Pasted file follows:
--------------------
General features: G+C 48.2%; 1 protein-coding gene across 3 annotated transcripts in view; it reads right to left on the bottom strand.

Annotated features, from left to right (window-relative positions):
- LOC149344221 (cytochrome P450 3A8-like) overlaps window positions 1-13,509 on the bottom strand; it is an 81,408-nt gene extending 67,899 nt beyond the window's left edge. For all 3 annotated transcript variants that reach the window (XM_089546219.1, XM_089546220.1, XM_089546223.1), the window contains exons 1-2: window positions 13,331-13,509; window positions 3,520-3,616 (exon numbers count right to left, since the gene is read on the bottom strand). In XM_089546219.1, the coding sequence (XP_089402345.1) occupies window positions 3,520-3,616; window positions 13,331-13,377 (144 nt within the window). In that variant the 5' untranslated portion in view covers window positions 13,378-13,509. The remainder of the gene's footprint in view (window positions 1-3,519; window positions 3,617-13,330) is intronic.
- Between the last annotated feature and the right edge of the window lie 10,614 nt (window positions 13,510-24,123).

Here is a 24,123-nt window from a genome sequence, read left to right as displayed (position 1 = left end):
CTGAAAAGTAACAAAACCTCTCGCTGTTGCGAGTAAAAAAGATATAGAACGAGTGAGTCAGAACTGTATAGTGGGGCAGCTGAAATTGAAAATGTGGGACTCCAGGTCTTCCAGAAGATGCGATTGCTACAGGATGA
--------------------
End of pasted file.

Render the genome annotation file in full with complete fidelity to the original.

General features: G+C 48.2%; 1 protein-coding gene across 3 annotated transcripts in view; it reads right to left on the bottom strand.

Annotated features, from left to right (window-relative positions):
- LOC149344221 (cytochrome P450 3A8-like) overlaps window positions 1-13,509 on the bottom strand; it is an 81,408-nt gene extending 67,899 nt beyond the window's left edge. For all 3 annotated transcript variants that reach the window (XM_089546219.1, XM_089546220.1, XM_089546223.1), the window contains exons 1-2: window positions 13,331-13,509; window positions 3,520-3,616 (exon numbers count right to left, since the gene is read on the bottom strand). In XM_089546219.1, the coding sequence (XP_089402345.1) occupies window positions 3,520-3,616; window positions 13,331-13,377 (144 nt within the window). In that variant the 5' untranslated portion in view covers window positions 13,378-13,509. The remainder of the gene's footprint in view (window positions 1-3,519; window positions 3,617-13,330) is intronic.
- Between the last annotated feature and the right edge of the window lie 10,614 nt (window positions 13,510-24,123).

Here is a 24,123-nt window from a genome sequence, read left to right as displayed (position 1 = left end):
CTGAAAAGTAACAAAACCTCTCGCTGTTGCGAGTAAAAAAGATATAGAACGAGTGAGTCAGAACTGTATAGTGGGGCAGCTGAAATTGAAAATGTGGGACTCCAGGTCTTCCAGAAGATGCGATTGCTACAGGATGA